Glen Helen kicks off series on environment— Thinking many generations ahead
- Published: June 28, 2012
But by employing the precautionary principle, says Raffensperger, the risks to human and ecosystem health from industrial activities like fracking, nuclear energy and the use of dangerous chemicals can be reduced.
Raffensperger will speak to the failure of the free market system and how to avert harmful environmental impacts in the face of scientific uncertainty at a lecture this Friday at 7 p.m. at the Glen Helen Auditorium sponsored by Glen Helen, Antioch College, Northeast Ohio American Friends Service Committee and Cleveland-based Women Speak Out for Peace and Justice.
“The capacity of our generation to leave catastrophes to the ten-thousandth generation is immoral and unethical,” Raffensperger said in an interview this week. Raffensperger, of Ames, Iowa, kicks off a summer series on environmental issues sponsored by Glen Helen that includes workshops on fracking, wilderness survival and adventure first aid.
“As an ecology institute we need to be catalyzing conversation on important environment or ecological things impacting us now,” said Glen Helen Project Manager Brooke Bryan. “In general we’re trying to keep the environment in everyone’s mind.”
Raffensperger, also the executive director of the Science and Environmental Health Network and co-editor of Precautionary Tools for Reshaping Environmental Policy (2006), said that the rights of future generations to have clean air and water should be enshrined in law and proposes a way to do so.
“Does your baby or your grandchild have a right to be born in this world with clean air and clean water, and if that baby has that right, how do we protect it?” she asked.
Raffensperger explained that the precautionary principle shifts the burden of proof from those who are impacted by industrial activities, to those who perpetuate them. Companies should be held accountable for their impacts and test their product and practices before unleashing them on people, she said.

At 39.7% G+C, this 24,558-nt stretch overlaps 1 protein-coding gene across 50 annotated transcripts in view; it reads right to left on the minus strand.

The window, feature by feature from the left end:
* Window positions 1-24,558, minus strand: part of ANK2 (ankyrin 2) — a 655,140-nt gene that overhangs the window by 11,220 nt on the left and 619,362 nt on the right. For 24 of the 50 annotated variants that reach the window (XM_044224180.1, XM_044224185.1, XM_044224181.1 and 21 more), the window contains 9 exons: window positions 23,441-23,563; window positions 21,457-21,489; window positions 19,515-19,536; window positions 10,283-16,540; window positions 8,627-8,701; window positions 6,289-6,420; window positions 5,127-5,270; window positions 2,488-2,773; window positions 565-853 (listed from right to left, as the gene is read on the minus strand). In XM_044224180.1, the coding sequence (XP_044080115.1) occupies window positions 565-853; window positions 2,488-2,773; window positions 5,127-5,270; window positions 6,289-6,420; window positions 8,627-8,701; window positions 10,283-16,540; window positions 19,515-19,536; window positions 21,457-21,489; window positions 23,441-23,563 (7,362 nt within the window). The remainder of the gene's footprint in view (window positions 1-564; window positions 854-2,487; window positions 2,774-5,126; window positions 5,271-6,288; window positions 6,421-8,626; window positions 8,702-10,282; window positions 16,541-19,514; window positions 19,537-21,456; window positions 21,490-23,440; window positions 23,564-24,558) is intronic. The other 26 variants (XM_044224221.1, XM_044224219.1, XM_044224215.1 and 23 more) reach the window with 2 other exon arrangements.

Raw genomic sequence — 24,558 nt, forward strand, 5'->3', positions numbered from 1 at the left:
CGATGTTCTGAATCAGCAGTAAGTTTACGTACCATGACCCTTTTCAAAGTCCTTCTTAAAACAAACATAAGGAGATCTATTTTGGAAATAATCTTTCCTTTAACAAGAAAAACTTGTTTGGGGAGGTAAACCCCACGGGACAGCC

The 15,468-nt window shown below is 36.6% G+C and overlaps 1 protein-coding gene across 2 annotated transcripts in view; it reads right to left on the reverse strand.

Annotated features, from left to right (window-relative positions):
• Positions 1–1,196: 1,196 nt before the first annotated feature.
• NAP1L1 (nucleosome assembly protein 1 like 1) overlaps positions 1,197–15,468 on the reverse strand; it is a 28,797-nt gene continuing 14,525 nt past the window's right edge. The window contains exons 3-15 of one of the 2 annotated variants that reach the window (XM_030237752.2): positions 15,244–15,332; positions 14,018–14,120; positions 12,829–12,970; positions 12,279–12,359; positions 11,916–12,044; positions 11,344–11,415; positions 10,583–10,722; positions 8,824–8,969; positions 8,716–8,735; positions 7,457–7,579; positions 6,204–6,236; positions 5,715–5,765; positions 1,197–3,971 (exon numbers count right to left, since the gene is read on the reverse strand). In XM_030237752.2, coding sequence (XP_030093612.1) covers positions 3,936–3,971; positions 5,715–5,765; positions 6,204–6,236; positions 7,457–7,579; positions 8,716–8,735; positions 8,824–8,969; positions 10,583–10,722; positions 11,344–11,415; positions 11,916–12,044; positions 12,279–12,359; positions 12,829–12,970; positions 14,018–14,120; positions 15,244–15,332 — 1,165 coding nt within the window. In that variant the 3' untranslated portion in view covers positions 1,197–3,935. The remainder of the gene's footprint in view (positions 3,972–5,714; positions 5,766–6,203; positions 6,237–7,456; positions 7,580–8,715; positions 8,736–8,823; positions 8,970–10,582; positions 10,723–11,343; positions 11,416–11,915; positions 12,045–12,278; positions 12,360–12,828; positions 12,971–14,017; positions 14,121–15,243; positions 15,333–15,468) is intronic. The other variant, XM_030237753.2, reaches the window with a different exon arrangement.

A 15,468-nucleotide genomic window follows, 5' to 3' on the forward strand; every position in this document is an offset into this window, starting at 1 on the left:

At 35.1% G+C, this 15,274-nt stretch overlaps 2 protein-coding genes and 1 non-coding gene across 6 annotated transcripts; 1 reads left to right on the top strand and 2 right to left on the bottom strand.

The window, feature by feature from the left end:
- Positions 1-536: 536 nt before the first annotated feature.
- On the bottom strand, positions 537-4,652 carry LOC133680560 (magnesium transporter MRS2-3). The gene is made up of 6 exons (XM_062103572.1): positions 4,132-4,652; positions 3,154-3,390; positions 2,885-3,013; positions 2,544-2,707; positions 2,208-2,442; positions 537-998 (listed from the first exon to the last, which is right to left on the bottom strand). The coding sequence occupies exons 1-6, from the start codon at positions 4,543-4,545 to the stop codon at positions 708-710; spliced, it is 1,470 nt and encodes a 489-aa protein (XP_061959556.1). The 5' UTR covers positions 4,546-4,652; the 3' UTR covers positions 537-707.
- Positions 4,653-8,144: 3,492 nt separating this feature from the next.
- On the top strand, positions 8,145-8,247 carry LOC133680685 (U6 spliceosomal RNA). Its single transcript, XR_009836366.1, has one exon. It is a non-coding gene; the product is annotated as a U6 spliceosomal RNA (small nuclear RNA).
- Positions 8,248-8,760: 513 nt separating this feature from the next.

“Everywhere I look the statistics are moving in the wrong direction — human health, state of the earth, ocean,” while rates of cancer, childhood asthma, birth defects are on the rise, Raffensperger said. But it is not necessary to accept environmental devastation to grow the economy, she said.
“The vision of government as essentially to promote the economy and not to get in the way of the economy is one view,” Raffensperger said. “But what if government’s responsibility was to serve as the trustee, the guardian, of these things that we share?”
During her talk, Raffensperger will apply the precautionary principle to the controversial new technique to produce natural gas from underground reservoirs called fracking. She asks if the risk of earthquakes, climate change and the release of biofilms from deep underground that could cause disease in humans are worth the cheap energy to heat up a toaster.
One attitude holding society back is accepting a false dichotomy between options, keeping viable alternatives out of the conversation, she said.
“Why do we accept that we have to ruin the land and water? Why are they alternatives, why are they called utopian? It’s either do something like fracking, and destroying the earth, or all civilization is going to fall apart,” Raffensperger said.